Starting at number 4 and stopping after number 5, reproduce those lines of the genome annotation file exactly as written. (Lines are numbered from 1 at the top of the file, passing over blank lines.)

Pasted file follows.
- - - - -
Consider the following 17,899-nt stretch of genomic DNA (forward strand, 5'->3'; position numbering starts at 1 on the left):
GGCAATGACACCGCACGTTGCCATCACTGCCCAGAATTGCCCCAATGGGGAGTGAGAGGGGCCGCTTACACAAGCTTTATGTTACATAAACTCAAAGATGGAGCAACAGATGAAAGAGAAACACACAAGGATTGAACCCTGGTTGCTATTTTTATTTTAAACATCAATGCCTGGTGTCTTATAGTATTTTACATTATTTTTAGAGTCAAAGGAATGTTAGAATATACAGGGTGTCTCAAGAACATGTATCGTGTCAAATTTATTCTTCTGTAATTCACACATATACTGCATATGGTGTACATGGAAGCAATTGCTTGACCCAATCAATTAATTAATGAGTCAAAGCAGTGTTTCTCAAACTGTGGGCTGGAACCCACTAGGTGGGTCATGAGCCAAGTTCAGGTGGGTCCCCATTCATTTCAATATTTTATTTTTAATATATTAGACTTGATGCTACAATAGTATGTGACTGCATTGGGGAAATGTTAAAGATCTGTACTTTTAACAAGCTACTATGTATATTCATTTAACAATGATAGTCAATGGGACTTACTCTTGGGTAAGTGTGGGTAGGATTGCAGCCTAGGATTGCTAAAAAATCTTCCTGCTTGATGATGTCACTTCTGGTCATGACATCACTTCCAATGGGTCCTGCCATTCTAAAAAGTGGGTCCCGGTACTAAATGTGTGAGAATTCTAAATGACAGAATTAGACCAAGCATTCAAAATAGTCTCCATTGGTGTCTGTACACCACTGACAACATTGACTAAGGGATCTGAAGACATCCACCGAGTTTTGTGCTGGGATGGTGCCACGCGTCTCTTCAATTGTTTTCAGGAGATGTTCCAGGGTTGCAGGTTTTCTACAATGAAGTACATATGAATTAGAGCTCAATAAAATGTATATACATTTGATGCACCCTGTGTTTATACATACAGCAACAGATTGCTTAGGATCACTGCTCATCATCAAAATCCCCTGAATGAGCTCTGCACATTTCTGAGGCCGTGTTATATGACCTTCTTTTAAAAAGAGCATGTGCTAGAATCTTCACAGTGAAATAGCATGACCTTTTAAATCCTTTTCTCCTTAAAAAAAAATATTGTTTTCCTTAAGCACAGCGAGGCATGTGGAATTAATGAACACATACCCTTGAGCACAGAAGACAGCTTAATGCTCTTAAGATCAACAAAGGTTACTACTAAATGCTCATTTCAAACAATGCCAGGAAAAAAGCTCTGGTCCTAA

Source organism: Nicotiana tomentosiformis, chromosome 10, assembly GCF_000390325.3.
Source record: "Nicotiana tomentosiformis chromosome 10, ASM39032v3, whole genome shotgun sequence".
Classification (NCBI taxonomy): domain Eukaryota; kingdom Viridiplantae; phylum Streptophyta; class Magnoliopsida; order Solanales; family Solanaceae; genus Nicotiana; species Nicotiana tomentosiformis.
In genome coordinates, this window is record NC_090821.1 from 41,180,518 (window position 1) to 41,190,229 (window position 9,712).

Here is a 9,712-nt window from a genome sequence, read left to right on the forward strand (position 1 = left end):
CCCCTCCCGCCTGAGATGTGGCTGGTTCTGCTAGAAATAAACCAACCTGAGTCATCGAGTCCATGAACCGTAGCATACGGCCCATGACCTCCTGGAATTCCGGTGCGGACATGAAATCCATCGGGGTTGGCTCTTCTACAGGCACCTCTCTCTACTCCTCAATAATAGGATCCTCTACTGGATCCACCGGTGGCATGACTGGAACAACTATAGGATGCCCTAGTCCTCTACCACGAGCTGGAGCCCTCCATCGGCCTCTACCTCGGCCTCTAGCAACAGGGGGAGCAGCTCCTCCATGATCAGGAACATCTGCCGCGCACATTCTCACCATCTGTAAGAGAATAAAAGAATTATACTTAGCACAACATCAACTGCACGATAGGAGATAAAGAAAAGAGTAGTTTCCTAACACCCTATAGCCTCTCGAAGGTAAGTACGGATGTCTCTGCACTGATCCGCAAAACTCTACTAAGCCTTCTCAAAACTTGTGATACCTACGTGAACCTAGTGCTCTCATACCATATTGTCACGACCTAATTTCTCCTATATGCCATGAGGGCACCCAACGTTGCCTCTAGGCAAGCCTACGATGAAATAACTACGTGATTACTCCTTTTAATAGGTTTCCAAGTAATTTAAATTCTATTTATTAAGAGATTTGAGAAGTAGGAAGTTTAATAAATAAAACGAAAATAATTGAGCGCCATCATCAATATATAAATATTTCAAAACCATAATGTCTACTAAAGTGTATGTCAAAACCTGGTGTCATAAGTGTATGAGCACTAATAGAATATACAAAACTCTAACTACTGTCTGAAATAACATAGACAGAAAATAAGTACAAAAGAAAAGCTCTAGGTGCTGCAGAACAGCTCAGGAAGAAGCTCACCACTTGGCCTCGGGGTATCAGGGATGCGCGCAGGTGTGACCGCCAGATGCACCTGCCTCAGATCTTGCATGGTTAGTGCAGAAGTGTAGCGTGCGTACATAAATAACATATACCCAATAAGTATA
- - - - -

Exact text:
Source record: "Nicotiana tomentosiformis chromosome 10, ASM39032v3, whole genome shotgun sequence".
Classification (NCBI taxonomy): domain Eukaryota; kingdom Viridiplantae; phylum Streptophyta; class Magnoliopsida; order Solanales; family Solanaceae; genus Nicotiana; species Nicotiana tomentosiformis.